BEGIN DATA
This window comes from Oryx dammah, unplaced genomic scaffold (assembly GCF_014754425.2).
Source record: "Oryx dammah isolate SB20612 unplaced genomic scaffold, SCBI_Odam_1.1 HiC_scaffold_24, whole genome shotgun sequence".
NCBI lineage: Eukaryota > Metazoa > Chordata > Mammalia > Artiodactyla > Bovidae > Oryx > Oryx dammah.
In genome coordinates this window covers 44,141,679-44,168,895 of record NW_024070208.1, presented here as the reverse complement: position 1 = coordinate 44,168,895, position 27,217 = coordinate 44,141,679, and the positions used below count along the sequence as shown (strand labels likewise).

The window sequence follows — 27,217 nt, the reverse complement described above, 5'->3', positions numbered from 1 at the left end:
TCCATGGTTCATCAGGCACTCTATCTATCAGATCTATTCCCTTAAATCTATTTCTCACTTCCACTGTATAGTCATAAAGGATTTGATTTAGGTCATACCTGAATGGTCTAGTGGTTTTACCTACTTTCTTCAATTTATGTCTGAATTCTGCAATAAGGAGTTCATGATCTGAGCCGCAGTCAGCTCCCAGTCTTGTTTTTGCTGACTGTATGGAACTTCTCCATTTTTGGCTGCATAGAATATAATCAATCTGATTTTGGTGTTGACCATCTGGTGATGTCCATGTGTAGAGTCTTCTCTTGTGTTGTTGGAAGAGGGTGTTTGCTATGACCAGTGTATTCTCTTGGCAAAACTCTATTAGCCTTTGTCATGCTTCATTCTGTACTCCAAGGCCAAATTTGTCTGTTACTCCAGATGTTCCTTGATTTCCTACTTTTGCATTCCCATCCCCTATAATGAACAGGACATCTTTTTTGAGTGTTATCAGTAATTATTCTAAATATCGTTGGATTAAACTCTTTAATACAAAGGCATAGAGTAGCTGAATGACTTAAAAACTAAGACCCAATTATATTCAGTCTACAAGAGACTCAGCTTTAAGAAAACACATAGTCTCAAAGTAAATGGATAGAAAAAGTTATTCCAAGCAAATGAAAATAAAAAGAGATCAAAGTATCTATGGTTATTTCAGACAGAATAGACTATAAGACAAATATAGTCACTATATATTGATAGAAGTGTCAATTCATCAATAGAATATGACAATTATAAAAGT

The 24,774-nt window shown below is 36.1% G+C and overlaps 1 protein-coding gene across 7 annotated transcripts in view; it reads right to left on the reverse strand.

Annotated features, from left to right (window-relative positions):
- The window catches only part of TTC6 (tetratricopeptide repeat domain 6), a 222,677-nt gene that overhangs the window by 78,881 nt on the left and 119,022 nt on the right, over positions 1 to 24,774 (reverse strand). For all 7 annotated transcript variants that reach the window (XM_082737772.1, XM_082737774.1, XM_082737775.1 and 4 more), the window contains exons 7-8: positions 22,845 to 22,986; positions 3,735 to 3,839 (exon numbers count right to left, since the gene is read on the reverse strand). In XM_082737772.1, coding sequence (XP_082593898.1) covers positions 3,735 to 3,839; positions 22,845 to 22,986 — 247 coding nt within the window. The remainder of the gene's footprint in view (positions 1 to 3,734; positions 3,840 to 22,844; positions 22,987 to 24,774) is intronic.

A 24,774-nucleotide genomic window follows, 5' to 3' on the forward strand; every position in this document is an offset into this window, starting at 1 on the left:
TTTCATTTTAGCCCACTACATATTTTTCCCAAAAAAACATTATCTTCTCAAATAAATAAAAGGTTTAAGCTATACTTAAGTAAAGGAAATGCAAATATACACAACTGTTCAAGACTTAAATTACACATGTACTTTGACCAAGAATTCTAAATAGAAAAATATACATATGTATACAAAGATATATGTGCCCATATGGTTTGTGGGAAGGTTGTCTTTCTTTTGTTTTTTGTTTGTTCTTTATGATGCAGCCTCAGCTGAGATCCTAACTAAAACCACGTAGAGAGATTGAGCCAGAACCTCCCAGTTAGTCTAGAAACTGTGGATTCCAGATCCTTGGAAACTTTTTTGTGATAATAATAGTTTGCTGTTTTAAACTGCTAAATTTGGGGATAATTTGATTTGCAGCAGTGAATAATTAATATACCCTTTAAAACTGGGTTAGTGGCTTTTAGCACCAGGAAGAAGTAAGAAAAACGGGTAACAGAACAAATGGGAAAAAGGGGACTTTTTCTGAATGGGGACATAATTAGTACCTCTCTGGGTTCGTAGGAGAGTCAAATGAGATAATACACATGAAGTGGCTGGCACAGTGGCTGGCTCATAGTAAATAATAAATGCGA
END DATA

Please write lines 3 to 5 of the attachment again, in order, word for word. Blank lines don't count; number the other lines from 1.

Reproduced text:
NCBI lineage: Eukaryota > Metazoa > Chordata > Mammalia > Artiodactyla > Bovidae > Oryx > Oryx dammah.
In genome coordinates this window covers 44,141,679-44,168,895 of record NW_024070208.1, presented here as the reverse complement: position 1 = coordinate 44,168,895, position 27,217 = coordinate 44,141,679, and the positions used below count along the sequence as shown (strand labels likewise).

The window sequence follows — 27,217 nt, the reverse complement described above, 5'->3', positions numbered from 1 at the left end: